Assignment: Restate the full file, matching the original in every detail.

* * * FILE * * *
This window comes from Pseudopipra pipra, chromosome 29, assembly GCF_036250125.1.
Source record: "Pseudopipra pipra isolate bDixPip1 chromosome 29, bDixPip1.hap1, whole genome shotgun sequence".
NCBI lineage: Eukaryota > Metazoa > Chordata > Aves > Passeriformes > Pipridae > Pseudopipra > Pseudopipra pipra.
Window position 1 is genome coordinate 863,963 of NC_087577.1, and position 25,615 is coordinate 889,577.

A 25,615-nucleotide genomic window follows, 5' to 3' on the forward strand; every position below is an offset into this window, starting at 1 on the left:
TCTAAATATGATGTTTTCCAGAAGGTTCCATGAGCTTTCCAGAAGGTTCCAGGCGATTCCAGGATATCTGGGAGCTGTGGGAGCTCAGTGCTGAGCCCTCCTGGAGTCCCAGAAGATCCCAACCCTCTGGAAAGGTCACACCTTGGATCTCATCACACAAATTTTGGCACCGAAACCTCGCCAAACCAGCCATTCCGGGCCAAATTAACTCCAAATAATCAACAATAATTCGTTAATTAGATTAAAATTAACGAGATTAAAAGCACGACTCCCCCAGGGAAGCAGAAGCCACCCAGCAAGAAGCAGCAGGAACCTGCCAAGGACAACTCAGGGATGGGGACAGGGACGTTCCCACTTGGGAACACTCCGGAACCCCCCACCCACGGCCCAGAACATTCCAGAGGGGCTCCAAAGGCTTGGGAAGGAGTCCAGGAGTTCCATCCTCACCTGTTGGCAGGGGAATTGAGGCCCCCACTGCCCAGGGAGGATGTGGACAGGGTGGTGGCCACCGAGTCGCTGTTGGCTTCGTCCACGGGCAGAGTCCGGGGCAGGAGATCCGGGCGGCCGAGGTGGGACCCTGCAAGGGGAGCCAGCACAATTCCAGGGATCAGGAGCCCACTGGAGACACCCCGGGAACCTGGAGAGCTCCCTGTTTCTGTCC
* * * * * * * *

This window comes from Pseudopipra pipra, chromosome 29, assembly GCF_036250125.1.
Source record: "Pseudopipra pipra isolate bDixPip1 chromosome 29, bDixPip1.hap1, whole genome shotgun sequence".
NCBI lineage: Eukaryota > Metazoa > Chordata > Aves > Passeriformes > Pipridae > Pseudopipra > Pseudopipra pipra.
Window position 1 is genome coordinate 863,963 of NC_087577.1, and position 25,615 is coordinate 889,577.

A 25,615-nucleotide genomic window follows, 5' to 3' on the forward strand; every position below is an offset into this window, starting at 1 on the left:
TCTAAATATGATGTTTTCCAGAAGGTTCCATGAGCTTTCCAGAAGGTTCCAGGCGATTCCAGGATATCTGGGAGCTGTGGGAGCTCAGTGCTGAGCCCTCCTGGAGTCCCAGAAGATCCCAACCCTCTGGAAAGGTCACACCTTGGATCTCATCACACAAATTTTGGCACCGAAACCTCGCCAAACCAGCCATTCCGGGCCAAATTAACTCCAAATAATCAACAATAATTCGTTAATTAGATTAAAATTAACGAGATTAAAAGCACGACTCCCCCAGGGAAGCAGAAGCCACCCAGCAAGAAGCAGCAGGAACCTGCCAAGGACAACTCAGGGATGGGGACAGGGACGTTCCCACTTGGGAACACTCCGGAACCCCCCACCCACGGCCCAGAACATTCCAGAGGGGCTCCAAAGGCTTGGGAAGGAGTCCAGGAGTTCCATCCTCACCTGTTGGCAGGGGAATTGAGGCCCCCACTGCCCAGGGAGGATGTGGACAGGGTGGTGGCCACCGAGTCGCTGTTGGCTTCGTCCACGGGCAGAGTCCGGGGCAGGAGATCCGGGCGGCCGAGGTGGGACCCTGCAAGGGGAGCCAGCACAATTCCAGGGATCAGGAGCCCACTGGAGACACCCCGGGAACCTGGAGAGCTCCCTGTTTCTGTCC